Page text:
Written by Michael K. White and Dianna Stark, Punk as Fuck follows band leader CAGE and his strong-willed jam band on a journey through the past and present. Set in 1991 as the music worlds began to shift, Punk as Fuck is a character driven play that seems to be missing something important. The ensemble based piece follows the obvious love triangle between ego-maniac and stage-named CAGE, his baggage-ridden girlfriend Cassandra, and the sweet guy who doesn’t quite fit, Simon. Their saga is nothing out of the ordinary. We know from the start that, based on the common romance stereotypes, the beautiful girl is gonna leave the bad boy for the guy with the heart. The other romance that Punk as Fuck follows is between bassist Lee and his always-peeing pregnant girlfriend, Daisy. While their story serves for the more comical moments, it doesn’t quite match the content and completeness of the other. White and Stark employ a time device, traveling from the present into flashbacks that inform the final moments. While the device is intriguing, it requires intricate precision to allow the audience to understand just where in time they are. Director Katherine Sommer seemed to have an extremely difficult task to make this happened in such a particular space. While there could be some dramaturgical questions regarding structure, it’s hard to pinpoint any textual nuances due to the Sommer’s staging. White and Stark’s play is quite funny in the fact that when the band is together, we seldom actually watch them rock out. But with music playing such a prevalent role in the piece, the lack of sound, specifically during the scene shifts, caused some awkward dead air. The scenes didn’t quite slam into one another and desperately wanted to hear some sort of live music to keep the momentum going. Even if it were a simple guitar lick or riff, it would have been of great aid. Additionally, since Sommer kept some of her actors on stage during other scenes, perhaps a little subtle underscoring could have added a layer of color underneath the scenes.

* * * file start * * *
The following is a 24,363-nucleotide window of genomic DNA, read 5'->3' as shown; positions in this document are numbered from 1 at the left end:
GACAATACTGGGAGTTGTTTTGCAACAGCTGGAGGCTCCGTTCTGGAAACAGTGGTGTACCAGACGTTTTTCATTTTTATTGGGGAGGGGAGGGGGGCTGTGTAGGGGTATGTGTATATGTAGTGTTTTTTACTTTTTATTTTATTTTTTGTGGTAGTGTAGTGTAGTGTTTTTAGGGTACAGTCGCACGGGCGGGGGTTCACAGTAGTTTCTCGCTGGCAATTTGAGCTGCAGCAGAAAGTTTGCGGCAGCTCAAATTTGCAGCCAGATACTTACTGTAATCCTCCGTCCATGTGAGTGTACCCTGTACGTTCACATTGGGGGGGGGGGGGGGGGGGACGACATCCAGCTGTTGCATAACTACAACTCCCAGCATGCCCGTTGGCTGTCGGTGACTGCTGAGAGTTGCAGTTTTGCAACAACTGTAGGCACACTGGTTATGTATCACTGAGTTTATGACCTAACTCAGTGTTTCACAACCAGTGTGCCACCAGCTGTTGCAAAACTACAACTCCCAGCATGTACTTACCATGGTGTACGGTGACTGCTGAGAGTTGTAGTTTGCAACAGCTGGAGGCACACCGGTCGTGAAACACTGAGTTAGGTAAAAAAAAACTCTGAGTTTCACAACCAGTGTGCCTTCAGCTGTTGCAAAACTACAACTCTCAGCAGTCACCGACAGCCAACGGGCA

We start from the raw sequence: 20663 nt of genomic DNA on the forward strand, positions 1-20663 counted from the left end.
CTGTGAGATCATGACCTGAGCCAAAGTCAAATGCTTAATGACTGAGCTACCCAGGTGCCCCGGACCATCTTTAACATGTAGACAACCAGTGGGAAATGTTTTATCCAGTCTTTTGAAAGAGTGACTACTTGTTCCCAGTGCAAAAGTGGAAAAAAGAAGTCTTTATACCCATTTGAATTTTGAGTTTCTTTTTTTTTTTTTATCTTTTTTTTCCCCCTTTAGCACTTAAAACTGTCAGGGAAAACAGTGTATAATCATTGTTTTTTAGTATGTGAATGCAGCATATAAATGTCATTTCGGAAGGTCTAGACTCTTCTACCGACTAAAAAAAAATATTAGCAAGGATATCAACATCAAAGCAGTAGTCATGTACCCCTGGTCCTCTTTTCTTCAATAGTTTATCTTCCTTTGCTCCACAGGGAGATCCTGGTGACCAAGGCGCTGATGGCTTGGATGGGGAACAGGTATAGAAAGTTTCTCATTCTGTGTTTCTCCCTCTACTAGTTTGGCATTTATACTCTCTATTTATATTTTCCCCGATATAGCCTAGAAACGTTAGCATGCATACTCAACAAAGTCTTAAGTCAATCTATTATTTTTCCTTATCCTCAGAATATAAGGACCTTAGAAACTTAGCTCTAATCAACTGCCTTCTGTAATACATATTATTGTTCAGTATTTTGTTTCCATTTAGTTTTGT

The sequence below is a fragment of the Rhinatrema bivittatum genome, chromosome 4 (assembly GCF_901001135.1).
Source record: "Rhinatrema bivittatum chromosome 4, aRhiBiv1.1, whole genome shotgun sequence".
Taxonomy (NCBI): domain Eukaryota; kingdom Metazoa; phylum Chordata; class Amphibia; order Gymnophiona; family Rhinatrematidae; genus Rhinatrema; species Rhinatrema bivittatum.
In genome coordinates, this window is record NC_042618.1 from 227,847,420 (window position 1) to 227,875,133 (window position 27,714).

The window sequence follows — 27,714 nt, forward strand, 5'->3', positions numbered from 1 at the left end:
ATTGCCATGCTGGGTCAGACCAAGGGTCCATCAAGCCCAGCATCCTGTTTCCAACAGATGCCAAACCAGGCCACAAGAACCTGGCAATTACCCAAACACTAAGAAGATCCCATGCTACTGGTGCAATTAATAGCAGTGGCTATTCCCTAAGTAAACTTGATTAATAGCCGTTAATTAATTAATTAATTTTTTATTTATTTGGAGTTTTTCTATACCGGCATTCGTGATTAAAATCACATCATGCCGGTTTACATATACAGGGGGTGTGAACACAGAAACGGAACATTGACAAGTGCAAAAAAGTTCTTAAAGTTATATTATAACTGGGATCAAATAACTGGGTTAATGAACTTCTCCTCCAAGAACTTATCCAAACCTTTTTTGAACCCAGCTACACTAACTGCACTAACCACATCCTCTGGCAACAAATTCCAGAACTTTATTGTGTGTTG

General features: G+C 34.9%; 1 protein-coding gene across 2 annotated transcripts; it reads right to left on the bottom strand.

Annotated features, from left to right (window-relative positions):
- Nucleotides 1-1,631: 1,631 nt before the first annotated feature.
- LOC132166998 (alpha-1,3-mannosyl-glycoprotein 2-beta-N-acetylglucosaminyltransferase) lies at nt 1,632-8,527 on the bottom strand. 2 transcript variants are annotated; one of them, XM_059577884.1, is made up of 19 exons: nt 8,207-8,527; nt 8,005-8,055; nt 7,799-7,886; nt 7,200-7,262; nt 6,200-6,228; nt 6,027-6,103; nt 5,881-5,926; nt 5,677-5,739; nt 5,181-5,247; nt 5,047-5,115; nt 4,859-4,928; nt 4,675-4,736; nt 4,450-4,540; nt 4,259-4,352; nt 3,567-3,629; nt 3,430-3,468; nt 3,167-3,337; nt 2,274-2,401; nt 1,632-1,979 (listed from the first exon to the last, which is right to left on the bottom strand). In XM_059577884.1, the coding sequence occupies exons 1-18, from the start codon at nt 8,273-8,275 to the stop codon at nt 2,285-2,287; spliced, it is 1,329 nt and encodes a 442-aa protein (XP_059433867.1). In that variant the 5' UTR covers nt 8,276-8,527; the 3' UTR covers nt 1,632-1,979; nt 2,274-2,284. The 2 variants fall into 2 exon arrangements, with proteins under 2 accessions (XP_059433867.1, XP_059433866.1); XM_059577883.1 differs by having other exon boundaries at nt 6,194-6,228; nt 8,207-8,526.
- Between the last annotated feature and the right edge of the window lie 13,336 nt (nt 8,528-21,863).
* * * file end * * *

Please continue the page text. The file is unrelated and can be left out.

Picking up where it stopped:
|photo courtesy of Anais Koivisto|
Punk as Fuck has a built-in punk vibe to it. Capturing that essence in the design is crucial. Costume designer Anais Koivisto evoked the spirit wonderfully. The costumes felt true to the character, ranging from metal to punk to grunge. The space, the Gallery at the Access Theater, is basic with a lounge atmosphere with tables and ashtrays as the band jams when the audience arrives. The space is deliberately bare, fearlessly exposing the fourth wall. It's captivating yet terrifying at first. But as the play begins and the story progresses, the space becomes more of a hindrance. Sommer was forced to utilize certain awkward parts of the space, including the risers. With the layout as it was, it certainly caused issues with the time jumping provided by the script. Sommer did her best using a space that may not have fit the piece the best. To be completely fair, the performance I attended was a matinee and the Gallery at the Access Theater is not conducive to gain the full effect of the lighting. The design by Michelle Tobias was simple, adding a tinge of color during the flashback scenes. With the daylight seeping through the windows, it took some time to pick up on the device Tobias was using for the flashbacks and truly knowing when the blackouts were supposed to be in full effect. That being said, the soundless dead air in the dark may have been more uncomfortable. With a play set in 1991, portraying the time is essential. But nothing's sadder than non-period props. While some people may not pay attention to detail, those sitting close to the beanbag chair could completely notice the very current magazine cover and current KFC bowl.
Punk as Fuck is a courageous play about love and passion. There’s heart within. But there was a big part missing in this production. While the venue may have been the reason for the issues, trying to make it work with what you have is the key to success, something these characters missed as well.